Dressing relationship
Dressing relationship

When a break-up is hard to take and violent, it can be tempting to get back together with someone as quickly as possible so as not to focus on the pain. But is this really the right solution for overcoming grief and getting over your ex? Here are the signs that you're in a band-aid relationship.

The bandage relationship: what is it all about?

A "band-aid" relationship is when someone who has just gone through a painful break-up starts a new relationship to ease their pain and avoid being alone.

This type of relationship often raises questions about the sincerity of feelings and the consequences this can have on the new partner. How do you know if you're in a band-aid relationship?

You're constantly comparing yourself

For some people, starting a relationship with someone new is the best way to mourn their past relationship and avoid suffering.

If you're constantly comparing your new relationship with your old one, it's a sure sign that you're in a band-aid relationship. The comparison may concern feelings, intimate relationships, physical criteria or character traits. In any case, as soon as you can't stop comparing yourself with your ex, it's clear that you need to ask yourself questions about the validity of your relationship.

You don't feel the need to introduce your new partner to your nearest and dearest

At the start of a relationship, people can tend to be in a little bubble, preferring to spend time with each other rather than with their nearest and dearest. But in the case of a bridging relationship, you tend not to feel the urge to introduce your new partner to your family or friends.

If this situation tends to persist, it's worrying. Because when feelings are strong, we usually want to introduce the person to our loved ones as quickly as possible, happy to show that we are experiencing something sincere and intense.

You're not looking to the future at all

A new relationship can take time before you can plan for the future. With your ex, you felt like living together after just a few weeks or months. Now you're not thinking for a moment of doing the same. This may well mean that you prefer to take your time and not repeat the same mistakes. But it could also mean that you see this new relationship as temporary, and therefore that you're in a band-aid relationship.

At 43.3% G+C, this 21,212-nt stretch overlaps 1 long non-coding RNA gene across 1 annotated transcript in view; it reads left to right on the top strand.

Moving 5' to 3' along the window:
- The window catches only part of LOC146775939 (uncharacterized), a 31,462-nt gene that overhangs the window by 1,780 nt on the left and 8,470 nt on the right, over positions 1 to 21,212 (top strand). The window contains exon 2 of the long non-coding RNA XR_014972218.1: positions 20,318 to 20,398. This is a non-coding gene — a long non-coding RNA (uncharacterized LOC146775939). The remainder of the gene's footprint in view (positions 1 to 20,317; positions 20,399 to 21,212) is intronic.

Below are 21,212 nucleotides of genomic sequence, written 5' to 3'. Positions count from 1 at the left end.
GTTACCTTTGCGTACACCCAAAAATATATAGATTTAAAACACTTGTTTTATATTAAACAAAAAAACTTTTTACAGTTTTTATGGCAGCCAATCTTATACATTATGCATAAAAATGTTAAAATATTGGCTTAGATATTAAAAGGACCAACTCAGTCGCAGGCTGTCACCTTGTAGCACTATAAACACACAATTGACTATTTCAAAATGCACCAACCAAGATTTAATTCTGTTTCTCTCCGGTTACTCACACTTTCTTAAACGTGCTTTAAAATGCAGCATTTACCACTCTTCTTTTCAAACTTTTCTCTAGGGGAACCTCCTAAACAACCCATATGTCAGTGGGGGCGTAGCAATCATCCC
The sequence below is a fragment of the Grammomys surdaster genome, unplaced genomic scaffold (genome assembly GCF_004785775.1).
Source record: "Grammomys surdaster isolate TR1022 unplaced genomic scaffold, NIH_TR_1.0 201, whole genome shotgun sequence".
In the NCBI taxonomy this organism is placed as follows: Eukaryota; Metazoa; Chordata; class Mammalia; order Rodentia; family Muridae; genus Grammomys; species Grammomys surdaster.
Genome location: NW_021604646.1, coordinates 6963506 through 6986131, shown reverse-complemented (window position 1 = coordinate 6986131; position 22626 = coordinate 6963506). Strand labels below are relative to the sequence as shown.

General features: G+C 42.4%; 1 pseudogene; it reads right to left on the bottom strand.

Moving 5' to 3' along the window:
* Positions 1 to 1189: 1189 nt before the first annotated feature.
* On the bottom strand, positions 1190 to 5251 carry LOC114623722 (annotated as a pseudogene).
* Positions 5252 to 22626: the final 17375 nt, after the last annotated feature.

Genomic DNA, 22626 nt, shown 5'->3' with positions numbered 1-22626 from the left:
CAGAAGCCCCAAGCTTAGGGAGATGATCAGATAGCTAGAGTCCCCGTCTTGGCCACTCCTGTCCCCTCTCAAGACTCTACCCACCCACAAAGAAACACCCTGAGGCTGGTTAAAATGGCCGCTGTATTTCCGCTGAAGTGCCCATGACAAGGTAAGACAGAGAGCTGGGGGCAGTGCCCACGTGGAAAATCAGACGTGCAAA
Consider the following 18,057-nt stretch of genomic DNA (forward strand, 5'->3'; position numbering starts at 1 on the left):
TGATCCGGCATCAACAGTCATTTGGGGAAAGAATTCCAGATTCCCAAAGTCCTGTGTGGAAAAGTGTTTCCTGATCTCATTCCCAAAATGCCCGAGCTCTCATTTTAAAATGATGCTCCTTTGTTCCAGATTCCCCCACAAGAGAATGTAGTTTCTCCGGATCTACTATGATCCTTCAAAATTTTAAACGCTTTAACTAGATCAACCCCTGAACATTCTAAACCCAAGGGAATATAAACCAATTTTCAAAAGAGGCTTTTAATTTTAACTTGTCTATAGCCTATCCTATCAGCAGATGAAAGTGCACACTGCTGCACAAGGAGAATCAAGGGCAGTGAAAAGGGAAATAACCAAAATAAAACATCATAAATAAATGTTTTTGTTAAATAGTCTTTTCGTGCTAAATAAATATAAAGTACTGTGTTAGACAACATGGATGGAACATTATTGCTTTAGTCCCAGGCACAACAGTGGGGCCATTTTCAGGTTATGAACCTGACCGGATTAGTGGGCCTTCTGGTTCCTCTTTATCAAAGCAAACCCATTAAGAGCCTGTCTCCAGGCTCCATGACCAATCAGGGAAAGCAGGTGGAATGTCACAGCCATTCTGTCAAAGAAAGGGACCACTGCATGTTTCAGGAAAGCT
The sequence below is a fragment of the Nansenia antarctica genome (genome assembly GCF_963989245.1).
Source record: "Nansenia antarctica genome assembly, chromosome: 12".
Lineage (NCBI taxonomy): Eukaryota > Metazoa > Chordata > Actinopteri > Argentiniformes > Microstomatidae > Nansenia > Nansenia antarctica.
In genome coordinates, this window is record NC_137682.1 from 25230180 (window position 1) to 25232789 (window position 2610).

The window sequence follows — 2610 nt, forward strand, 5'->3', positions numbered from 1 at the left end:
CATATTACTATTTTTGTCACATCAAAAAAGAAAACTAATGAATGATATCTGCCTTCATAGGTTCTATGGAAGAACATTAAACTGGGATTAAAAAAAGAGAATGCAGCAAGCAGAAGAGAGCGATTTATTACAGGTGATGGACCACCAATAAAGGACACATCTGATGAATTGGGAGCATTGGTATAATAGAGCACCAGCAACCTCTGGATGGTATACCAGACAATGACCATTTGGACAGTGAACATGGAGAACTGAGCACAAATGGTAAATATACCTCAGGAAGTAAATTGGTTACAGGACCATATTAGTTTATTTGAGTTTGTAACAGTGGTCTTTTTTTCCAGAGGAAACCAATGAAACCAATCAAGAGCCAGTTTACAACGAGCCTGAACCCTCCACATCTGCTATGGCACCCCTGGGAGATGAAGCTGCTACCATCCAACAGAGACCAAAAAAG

You shy away from problem solving

All couples have problems, and sometimes they arrive more quickly than expected. When your new partner exposes them to you and you tend to run away from them to simply enjoy the present moments, this may indicate that you are in a band-aid relationship.

This is especially the case when your new lover talks about the fact that you don't feel too involved or thoughtful. You're probably still thinking too much about your past relationship.

What can you do when you're in a bandage relationship?

Being in a band-aid relationship is not easy. And after a painful break-up, you may not feel too involved, without wanting to break up with your new partner.

If you are in a band-aid relationship, your new lover will quickly realise that there is a problem and point it out to you. The risk, of course, is that he will suffer because he has sincere feelings and projects himself.

When you realise that you're in a band-aid relationship, ask yourself some questions. Weigh up the pros and cons of this new relationship, and try to find out where you stand in relation to your past relationship. Don't shy away from discussions; on the contrary, talk and don't hesitate to tell the person that you need time. If all these steps are too complicated, don't hesitate to get help from a therapist. He or she will help you make the best decisions for you and your partner.